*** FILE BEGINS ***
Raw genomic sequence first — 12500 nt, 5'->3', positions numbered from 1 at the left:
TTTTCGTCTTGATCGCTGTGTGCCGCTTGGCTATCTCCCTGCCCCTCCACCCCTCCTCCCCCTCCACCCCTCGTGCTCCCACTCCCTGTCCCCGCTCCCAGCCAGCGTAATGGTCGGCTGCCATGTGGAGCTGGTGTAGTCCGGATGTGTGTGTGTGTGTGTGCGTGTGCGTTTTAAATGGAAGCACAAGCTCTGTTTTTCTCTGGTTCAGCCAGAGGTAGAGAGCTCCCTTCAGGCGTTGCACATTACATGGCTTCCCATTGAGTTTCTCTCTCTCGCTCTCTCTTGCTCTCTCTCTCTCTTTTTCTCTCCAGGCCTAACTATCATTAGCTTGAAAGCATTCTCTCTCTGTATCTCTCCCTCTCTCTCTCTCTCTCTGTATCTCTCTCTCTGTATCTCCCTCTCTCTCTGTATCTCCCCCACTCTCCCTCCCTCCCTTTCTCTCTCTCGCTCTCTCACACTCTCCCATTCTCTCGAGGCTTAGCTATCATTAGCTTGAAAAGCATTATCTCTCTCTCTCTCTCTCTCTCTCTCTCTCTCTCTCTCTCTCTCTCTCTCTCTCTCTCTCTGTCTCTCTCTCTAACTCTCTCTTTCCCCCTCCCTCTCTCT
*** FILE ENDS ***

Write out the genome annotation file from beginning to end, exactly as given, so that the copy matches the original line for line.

Raw genomic sequence first — 12500 nt, 5'->3', positions numbered from 1 at the left:
TTTTCGTCTTGATCGCTGTGTGCCGCTTGGCTATCTCCCTGCCCCTCCACCCCTCCTCCCCCTCCACCCCTCGTGCTCCCACTCCCTGTCCCCGCTCCCAGCCAGCGTAATGGTCGGCTGCCATGTGGAGCTGGTGTAGTCCGGATGTGTGTGTGTGTGTGTGCGTGTGCGTTTTAAATGGAAGCACAAGCTCTGTTTTTCTCTGGTTCAGCCAGAGGTAGAGAGCTCCCTTCAGGCGTTGCACATTACATGGCTTCCCATTGAGTTTCTCTCTCTCGCTCTCTCTTGCTCTCTCTCTCTCTTTTTCTCTCCAGGCCTAACTATCATTAGCTTGAAAGCATTCTCTCTCTGTATCTCTCCCTCTCTCTCTCTCTCTCTGTATCTCTCTCTCTGTATCTCCCTCTCTCTCTGTATCTCCCCCACTCTCCCTCCCTCCCTTTCTCTCTCTCGCTCTCTCACACTCTCCCATTCTCTCGAGGCTTAGCTATCATTAGCTTGAAAAGCATTATCTCTCTCTCTCTCTCTCTCTCTCTCTCTCTCTCTCTCTCTCTCTCTCTCTCTCTCTCTCTGTCTCTCTCTCTAACTCTCTCTTTCCCCCTCCCTCTCTCT